For those who can't be bothered to read the long post: Reliability of model in question plays a big part, some cars are hardier than others. But yes, regular servicing and prompt replacement of failing parts and those parts related will ensure long life. In fact, many vehicles in Singapore can hardly be called old or high mileage.
I drove taxis in Hong Kong for slightly over a year in 2011-2012, and remember driving one which had clocked 700k km. It didn't feel any worse than many of the others that had clocked 300-400k; in fact, it was well-maintained and the acceleration was pleasantly nippy. Until today, I still see that taxi near my place and the regular driver washes it at a certain time every evening as long as it isn't raining.
Asked the head mechanic from the company I rented the vehicle from if the engine had been overhauled, but it hadn't! Basically, he told me the same thing - frequent servicing and immediate replacement of any parts if necessary. In fact, they used cheap mineral oil, but that was changed every 2 - 3 weeks with the kind of mileage most drivers clocked. Automatic transmission fluid was apparently changed every 2 - 3 months - the head mechanic did not want to risk gearbox failure as many of the drivers have the bad habit of coasting in neutral, something carried over from the past manual days. Tyres were changed the moment they started to lose thread, something like once every 3-4 months.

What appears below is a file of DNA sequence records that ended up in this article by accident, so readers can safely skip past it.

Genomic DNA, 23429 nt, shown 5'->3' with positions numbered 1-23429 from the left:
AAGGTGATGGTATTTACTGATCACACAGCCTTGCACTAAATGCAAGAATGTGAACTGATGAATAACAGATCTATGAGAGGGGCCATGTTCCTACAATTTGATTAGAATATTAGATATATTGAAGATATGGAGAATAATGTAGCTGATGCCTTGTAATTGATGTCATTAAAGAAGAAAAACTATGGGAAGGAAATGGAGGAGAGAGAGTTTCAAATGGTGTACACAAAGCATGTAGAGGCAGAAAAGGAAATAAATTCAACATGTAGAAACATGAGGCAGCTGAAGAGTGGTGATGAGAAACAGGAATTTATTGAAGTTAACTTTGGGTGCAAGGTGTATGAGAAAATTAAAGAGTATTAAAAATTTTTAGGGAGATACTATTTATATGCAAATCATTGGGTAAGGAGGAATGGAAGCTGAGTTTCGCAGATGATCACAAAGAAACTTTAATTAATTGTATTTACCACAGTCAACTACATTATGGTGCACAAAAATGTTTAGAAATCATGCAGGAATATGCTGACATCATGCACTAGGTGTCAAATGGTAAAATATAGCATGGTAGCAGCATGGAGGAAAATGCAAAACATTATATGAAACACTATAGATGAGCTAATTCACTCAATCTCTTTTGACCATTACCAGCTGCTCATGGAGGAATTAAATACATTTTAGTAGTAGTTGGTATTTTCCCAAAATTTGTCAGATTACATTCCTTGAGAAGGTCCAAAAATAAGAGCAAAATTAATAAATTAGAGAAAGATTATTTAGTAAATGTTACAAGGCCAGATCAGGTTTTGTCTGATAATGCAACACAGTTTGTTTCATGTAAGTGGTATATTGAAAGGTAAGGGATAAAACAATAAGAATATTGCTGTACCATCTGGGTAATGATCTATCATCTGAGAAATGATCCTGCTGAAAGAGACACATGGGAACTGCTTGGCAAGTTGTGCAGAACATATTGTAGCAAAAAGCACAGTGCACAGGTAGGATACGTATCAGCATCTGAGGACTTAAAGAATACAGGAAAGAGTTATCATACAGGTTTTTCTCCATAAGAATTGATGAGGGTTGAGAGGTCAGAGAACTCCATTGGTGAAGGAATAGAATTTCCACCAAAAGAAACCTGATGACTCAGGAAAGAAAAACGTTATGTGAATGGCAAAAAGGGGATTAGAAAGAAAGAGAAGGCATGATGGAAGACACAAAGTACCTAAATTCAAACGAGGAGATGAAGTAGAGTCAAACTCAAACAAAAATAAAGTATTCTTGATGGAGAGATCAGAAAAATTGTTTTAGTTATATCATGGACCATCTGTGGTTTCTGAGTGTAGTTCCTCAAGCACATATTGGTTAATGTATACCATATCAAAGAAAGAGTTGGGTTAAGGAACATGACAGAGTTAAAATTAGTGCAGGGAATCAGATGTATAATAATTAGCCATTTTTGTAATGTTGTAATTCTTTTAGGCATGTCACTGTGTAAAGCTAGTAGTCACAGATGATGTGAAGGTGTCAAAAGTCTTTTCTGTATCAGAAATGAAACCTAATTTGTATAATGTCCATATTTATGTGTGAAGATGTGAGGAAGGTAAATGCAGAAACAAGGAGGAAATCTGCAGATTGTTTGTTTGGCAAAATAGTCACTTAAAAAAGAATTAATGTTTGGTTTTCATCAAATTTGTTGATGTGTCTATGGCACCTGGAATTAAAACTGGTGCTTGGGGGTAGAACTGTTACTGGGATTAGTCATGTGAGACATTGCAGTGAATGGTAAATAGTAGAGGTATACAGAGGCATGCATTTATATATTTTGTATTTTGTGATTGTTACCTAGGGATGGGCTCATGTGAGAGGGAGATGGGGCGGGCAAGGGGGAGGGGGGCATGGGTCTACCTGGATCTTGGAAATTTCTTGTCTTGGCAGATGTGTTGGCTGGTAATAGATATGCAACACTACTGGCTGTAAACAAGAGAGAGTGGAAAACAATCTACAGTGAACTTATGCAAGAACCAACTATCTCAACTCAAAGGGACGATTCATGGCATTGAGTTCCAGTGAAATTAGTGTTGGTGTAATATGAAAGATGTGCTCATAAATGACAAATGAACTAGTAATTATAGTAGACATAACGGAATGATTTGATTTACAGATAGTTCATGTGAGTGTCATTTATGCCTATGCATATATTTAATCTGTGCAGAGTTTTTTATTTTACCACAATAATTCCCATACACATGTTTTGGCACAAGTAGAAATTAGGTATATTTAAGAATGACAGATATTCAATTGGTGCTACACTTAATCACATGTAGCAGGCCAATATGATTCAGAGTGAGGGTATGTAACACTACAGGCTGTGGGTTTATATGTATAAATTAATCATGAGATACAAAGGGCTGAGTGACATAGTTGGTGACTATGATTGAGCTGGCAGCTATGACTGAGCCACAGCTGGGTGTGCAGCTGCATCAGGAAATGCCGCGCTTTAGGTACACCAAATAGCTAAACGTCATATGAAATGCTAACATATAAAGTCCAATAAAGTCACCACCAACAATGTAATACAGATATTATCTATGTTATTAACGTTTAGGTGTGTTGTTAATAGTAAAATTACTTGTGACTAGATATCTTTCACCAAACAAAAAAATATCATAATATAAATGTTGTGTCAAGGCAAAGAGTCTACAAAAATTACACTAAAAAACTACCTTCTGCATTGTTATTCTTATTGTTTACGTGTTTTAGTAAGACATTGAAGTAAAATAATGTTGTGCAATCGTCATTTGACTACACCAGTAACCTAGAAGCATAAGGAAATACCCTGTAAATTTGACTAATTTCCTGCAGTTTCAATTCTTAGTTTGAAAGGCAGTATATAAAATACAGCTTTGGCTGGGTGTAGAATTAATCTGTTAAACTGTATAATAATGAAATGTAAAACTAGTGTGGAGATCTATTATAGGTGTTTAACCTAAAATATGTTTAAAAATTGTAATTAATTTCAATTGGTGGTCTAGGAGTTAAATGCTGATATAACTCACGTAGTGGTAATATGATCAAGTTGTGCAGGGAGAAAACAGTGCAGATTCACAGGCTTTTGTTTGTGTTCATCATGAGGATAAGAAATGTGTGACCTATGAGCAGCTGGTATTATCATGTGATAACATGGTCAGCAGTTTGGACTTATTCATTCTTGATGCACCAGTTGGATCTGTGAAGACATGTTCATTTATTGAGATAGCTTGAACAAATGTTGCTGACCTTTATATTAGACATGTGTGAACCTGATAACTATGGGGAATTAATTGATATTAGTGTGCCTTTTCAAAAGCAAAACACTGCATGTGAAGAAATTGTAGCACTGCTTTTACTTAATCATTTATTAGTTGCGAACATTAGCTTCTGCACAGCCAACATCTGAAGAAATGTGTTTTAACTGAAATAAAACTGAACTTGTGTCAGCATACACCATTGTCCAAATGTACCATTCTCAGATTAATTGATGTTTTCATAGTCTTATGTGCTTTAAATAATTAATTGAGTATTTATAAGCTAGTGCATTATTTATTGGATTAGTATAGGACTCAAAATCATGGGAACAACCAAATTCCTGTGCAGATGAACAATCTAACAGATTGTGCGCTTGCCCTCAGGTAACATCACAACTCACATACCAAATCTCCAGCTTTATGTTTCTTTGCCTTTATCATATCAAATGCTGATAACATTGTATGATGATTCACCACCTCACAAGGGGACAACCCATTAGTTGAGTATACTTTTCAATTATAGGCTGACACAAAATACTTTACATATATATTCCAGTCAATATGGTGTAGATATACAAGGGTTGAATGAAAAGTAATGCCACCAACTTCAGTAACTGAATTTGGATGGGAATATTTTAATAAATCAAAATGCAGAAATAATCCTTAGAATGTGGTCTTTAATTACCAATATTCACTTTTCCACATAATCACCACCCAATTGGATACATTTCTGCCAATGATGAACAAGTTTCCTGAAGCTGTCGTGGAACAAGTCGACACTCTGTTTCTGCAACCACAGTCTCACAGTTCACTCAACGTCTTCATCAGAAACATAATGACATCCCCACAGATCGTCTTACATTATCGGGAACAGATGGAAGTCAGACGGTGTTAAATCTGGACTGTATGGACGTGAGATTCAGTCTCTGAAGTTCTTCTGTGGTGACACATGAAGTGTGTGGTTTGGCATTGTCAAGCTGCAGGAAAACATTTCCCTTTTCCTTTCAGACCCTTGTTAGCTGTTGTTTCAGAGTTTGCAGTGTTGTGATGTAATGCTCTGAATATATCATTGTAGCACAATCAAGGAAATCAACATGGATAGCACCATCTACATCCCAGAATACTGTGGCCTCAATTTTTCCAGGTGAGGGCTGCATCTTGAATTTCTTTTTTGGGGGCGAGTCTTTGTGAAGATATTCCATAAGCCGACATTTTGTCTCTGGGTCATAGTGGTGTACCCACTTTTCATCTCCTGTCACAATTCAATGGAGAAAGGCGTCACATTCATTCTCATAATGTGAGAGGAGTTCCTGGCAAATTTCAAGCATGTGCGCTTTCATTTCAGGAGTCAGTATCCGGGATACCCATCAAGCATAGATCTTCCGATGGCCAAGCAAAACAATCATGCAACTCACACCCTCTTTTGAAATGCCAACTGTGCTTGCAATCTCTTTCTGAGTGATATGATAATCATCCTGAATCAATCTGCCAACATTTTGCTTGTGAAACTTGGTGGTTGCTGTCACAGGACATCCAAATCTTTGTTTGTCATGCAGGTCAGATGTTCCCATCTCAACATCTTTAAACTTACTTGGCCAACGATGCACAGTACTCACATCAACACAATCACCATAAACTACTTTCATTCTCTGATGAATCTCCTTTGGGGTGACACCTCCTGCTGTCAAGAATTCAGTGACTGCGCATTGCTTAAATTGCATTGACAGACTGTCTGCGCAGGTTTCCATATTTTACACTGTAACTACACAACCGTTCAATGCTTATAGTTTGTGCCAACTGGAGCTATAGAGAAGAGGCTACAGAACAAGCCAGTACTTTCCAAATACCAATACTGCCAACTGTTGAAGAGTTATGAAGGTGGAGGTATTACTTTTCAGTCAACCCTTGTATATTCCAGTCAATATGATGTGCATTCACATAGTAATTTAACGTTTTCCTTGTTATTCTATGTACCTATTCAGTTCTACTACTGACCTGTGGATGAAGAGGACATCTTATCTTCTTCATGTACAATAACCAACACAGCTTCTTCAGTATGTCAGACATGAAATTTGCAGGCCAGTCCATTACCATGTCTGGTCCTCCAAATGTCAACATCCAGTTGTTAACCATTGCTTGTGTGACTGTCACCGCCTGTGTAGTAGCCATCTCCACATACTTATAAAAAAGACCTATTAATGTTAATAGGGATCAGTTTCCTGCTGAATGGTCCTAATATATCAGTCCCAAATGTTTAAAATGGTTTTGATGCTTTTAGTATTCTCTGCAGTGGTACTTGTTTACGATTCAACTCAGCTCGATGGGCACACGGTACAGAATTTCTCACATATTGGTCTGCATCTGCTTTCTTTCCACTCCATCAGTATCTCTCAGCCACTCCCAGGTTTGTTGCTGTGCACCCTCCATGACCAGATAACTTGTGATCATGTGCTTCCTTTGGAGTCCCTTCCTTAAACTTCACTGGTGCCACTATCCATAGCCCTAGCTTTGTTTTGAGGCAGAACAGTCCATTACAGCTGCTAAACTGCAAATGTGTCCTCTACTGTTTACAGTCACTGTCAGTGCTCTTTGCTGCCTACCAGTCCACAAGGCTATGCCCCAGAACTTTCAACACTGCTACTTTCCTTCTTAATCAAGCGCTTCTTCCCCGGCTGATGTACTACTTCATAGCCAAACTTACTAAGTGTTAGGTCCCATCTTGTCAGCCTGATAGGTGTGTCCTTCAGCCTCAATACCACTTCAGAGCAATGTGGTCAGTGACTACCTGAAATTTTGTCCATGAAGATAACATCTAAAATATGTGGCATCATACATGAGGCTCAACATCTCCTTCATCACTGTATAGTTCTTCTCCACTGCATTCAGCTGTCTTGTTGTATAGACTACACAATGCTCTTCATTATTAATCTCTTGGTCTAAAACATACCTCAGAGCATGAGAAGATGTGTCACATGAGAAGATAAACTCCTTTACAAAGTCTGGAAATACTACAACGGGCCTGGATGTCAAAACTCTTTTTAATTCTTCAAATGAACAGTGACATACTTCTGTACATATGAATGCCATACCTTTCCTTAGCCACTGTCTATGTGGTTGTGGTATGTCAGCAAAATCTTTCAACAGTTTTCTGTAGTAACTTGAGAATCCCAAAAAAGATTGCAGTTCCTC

In that period of time, I drove more than 20 of those taxis, 3 to 4 times a week. But despite the fact that none were newer than 8 years old and many older than 10, and also that I beat the hell out of them whenever my cab was empty, I never encountered any mechanical issues (apart from aging suspension parts at times, which were promptly replaced once I highlighted to the company). It's been at least 6 years since then, but I still see most of the taxis I drove plying in my neighbourhood today. Many of them are 14 - 17 years old today, and I never fail to be amazed by how sprightly they feel.